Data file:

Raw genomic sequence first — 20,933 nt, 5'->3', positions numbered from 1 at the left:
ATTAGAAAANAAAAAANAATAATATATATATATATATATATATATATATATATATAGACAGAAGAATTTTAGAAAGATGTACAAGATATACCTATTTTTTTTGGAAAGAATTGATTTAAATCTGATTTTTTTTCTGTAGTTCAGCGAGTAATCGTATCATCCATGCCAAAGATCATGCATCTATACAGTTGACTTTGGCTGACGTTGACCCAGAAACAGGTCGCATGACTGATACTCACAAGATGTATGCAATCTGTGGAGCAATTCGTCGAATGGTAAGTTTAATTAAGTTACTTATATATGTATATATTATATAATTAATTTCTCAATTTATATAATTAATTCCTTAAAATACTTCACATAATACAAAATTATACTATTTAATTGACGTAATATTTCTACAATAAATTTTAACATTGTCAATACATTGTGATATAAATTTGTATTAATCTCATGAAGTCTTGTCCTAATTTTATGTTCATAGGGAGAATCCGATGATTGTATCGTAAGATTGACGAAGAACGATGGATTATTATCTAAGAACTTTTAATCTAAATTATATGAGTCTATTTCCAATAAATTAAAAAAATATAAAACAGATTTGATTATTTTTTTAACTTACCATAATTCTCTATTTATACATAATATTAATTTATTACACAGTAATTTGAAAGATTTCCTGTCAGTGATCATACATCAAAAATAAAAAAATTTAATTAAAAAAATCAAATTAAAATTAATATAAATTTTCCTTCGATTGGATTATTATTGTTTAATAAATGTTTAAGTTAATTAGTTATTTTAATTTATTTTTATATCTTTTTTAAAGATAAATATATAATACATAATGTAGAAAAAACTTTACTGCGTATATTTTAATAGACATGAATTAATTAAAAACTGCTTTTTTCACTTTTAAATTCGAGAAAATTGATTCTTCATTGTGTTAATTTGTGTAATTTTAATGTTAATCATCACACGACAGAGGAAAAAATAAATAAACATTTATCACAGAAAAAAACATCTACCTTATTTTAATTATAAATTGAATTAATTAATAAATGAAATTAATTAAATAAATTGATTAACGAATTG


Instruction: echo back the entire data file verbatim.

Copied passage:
Raw genomic sequence first — 20,933 nt, 5'->3', positions numbered from 1 at the left:
ATTAGAAAANAAAAAANAATAATATATATATATATATATATATATATATATATATAGACAGAAGAATTTTAGAAAGATGTACAAGATATACCTATTTTTTTTGGAAAGAATTGATTTAAATCTGATTTTTTTTCTGTAGTTCAGCGAGTAATCGTATCATCCATGCCAAAGATCATGCATCTATACAGTTGACTTTGGCTGACGTTGACCCAGAAACAGGTCGCATGACTGATACTCACAAGATGTATGCAATCTGTGGAGCAATTCGTCGAATGGTAAGTTTAATTAAGTTACTTATATATGTATATATTATATAATTAATTTCTCAATTTATATAATTAATTCCTTAAAATACTTCACATAATACAAAATTATACTATTTAATTGACGTAATATTTCTACAATAAATTTTAACATTGTCAATACATTGTGATATAAATTTGTATTAATCTCATGAAGTCTTGTCCTAATTTTATGTTCATAGGGAGAATCCGATGATTGTATCGTAAGATTGACGAAGAACGATGGATTATTATCTAAGAACTTTTAATCTAAATTATATGAGTCTATTTCCAATAAATTAAAAAAATATAAAACAGATTTGATTATTTTTTTAACTTACCATAATTCTCTATTTATACATAATATTAATTTATTACACAGTAATTTGAAAGATTTCCTGTCAGTGATCATACATCAAAAATAAAAAAATTTAATTAAAAAAATCAAATTAAAATTAATATAAATTTTCCTTCGATTGGATTATTATTGTTTAATAAATGTTTAAGTTAATTAGTTATTTTAATTTATTTTTATATCTTTTTTAAAGATAAATATATAATACATAATGTAGAAAAAACTTTACTGCGTATATTTTAATAGACATGAATTAATTAAAAACTGCTTTTTTCACTTTTAAATTCGAGAAAATTGATTCTTCATTGTGTTAATTTGTGTAATTTTAATGTTAATCATCACACGACAGAGGAAAAAATAAATAAACATTTATCACAGAAAAAAACATCTACCTTATTTTAATTATAAATTGAATTAATTAATAAATGAAATTAATTAAATAAATTGATTAACGAATTG